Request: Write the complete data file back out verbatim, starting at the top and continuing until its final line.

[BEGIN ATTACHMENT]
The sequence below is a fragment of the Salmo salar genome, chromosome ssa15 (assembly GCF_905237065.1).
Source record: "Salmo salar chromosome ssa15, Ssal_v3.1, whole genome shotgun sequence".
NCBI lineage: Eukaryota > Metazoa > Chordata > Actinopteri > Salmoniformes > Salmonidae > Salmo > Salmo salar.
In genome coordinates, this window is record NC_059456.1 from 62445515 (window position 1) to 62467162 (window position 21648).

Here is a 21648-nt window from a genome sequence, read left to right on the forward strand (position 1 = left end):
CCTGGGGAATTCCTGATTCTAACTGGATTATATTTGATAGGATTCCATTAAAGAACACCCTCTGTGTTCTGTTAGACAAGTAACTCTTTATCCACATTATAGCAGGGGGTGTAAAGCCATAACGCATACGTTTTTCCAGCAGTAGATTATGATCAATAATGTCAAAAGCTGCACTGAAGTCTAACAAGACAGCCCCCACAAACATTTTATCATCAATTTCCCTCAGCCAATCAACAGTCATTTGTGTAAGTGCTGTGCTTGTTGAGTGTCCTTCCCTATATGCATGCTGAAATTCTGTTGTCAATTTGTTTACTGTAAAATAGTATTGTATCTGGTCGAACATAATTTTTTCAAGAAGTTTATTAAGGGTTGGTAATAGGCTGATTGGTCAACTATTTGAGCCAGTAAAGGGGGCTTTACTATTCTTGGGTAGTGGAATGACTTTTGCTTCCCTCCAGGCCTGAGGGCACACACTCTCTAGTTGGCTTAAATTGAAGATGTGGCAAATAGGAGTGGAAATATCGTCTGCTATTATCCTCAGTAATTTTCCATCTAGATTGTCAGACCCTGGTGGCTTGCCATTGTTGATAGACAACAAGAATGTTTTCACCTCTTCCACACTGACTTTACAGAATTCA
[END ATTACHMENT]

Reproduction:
The sequence below is a fragment of the Salmo salar genome, chromosome ssa15 (assembly GCF_905237065.1).
Source record: "Salmo salar chromosome ssa15, Ssal_v3.1, whole genome shotgun sequence".
NCBI lineage: Eukaryota > Metazoa > Chordata > Actinopteri > Salmoniformes > Salmonidae > Salmo > Salmo salar.
In genome coordinates, this window is record NC_059456.1 from 62445515 (window position 1) to 62467162 (window position 21648).

Here is a 21648-nt window from a genome sequence, read left to right on the forward strand (position 1 = left end):
CCTGGGGAATTCCTGATTCTAACTGGATTATATTTGATAGGATTCCATTAAAGAACACCCTCTGTGTTCTGTTAGACAAGTAACTCTTTATCCACATTATAGCAGGGGGTGTAAAGCCATAACGCATACGTTTTTCCAGCAGTAGATTATGATCAATAATGTCAAAAGCTGCACTGAAGTCTAACAAGACAGCCCCCACAAACATTTTATCATCAATTTCCCTCAGCCAATCAACAGTCATTTGTGTAAGTGCTGTGCTTGTTGAGTGTCCTTCCCTATATGCATGCTGAAATTCTGTTGTCAATTTGTTTACTGTAAAATAGTATTGTATCTGGTCGAACATAATTTTTTCAAGAAGTTTATTAAGGGTTGGTAATAGGCTGATTGGTCAACTATTTGAGCCAGTAAAGGGGGCTTTACTATTCTTGGGTAGTGGAATGACTTTTGCTTCCCTCCAGGCCTGAGGGCACACACTCTCTAGTTGGCTTAAATTGAAGATGTGGCAAATAGGAGTGGAAATATCGTCTGCTATTATCCTCAGTAATTTTCCATCTAGATTGTCAGACCCTGGTGGCTTGCCATTGTTGATAGACAACAAGAATGTTTTCACCTCTTCCACACTGACTTTACAGAATTCA